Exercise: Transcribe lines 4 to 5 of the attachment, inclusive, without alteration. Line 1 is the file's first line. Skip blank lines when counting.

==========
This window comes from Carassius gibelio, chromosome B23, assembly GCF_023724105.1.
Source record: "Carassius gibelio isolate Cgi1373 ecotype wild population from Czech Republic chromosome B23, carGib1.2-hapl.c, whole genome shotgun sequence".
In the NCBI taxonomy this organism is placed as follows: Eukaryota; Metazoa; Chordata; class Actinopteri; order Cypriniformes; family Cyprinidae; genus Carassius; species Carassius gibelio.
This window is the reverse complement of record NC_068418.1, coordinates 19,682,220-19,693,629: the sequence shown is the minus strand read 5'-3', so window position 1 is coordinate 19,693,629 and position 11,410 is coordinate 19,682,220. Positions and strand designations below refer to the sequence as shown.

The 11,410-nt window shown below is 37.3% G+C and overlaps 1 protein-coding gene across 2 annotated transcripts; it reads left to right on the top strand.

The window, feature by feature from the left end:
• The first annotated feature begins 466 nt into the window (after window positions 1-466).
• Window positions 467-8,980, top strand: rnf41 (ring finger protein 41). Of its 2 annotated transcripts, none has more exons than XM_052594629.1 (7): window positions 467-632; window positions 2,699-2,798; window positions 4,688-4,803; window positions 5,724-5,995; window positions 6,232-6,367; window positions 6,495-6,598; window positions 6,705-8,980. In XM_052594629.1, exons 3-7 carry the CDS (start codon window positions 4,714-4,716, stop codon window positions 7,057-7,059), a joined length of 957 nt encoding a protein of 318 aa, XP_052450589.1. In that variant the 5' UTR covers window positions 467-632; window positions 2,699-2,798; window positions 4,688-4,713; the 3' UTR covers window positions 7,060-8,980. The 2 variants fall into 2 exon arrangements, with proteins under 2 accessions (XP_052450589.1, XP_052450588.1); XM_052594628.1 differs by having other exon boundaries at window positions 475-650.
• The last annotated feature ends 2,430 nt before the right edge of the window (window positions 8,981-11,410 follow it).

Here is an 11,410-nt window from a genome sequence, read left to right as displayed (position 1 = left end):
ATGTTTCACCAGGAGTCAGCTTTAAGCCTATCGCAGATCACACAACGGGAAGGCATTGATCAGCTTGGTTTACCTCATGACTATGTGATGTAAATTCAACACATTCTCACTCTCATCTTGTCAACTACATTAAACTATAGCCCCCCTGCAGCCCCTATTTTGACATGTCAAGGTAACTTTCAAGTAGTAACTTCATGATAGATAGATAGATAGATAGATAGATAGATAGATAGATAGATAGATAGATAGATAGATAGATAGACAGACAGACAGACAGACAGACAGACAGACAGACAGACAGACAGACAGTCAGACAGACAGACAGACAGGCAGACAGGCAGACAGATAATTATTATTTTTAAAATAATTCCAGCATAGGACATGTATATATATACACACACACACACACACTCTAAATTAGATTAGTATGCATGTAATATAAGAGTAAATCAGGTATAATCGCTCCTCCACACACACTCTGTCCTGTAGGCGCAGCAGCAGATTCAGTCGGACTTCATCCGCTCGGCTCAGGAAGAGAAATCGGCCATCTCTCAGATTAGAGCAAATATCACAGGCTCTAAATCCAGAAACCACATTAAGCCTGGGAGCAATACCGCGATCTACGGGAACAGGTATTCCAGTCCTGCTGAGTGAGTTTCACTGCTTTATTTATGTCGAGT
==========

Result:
This window is the reverse complement of record NC_068418.1, coordinates 19,682,220-19,693,629: the sequence shown is the minus strand read 5'-3', so window position 1 is coordinate 19,693,629 and position 11,410 is coordinate 19,682,220. Positions and strand designations below refer to the sequence as shown.

The 11,410-nt window shown below is 37.3% G+C and overlaps 1 protein-coding gene across 2 annotated transcripts; it reads left to right on the top strand.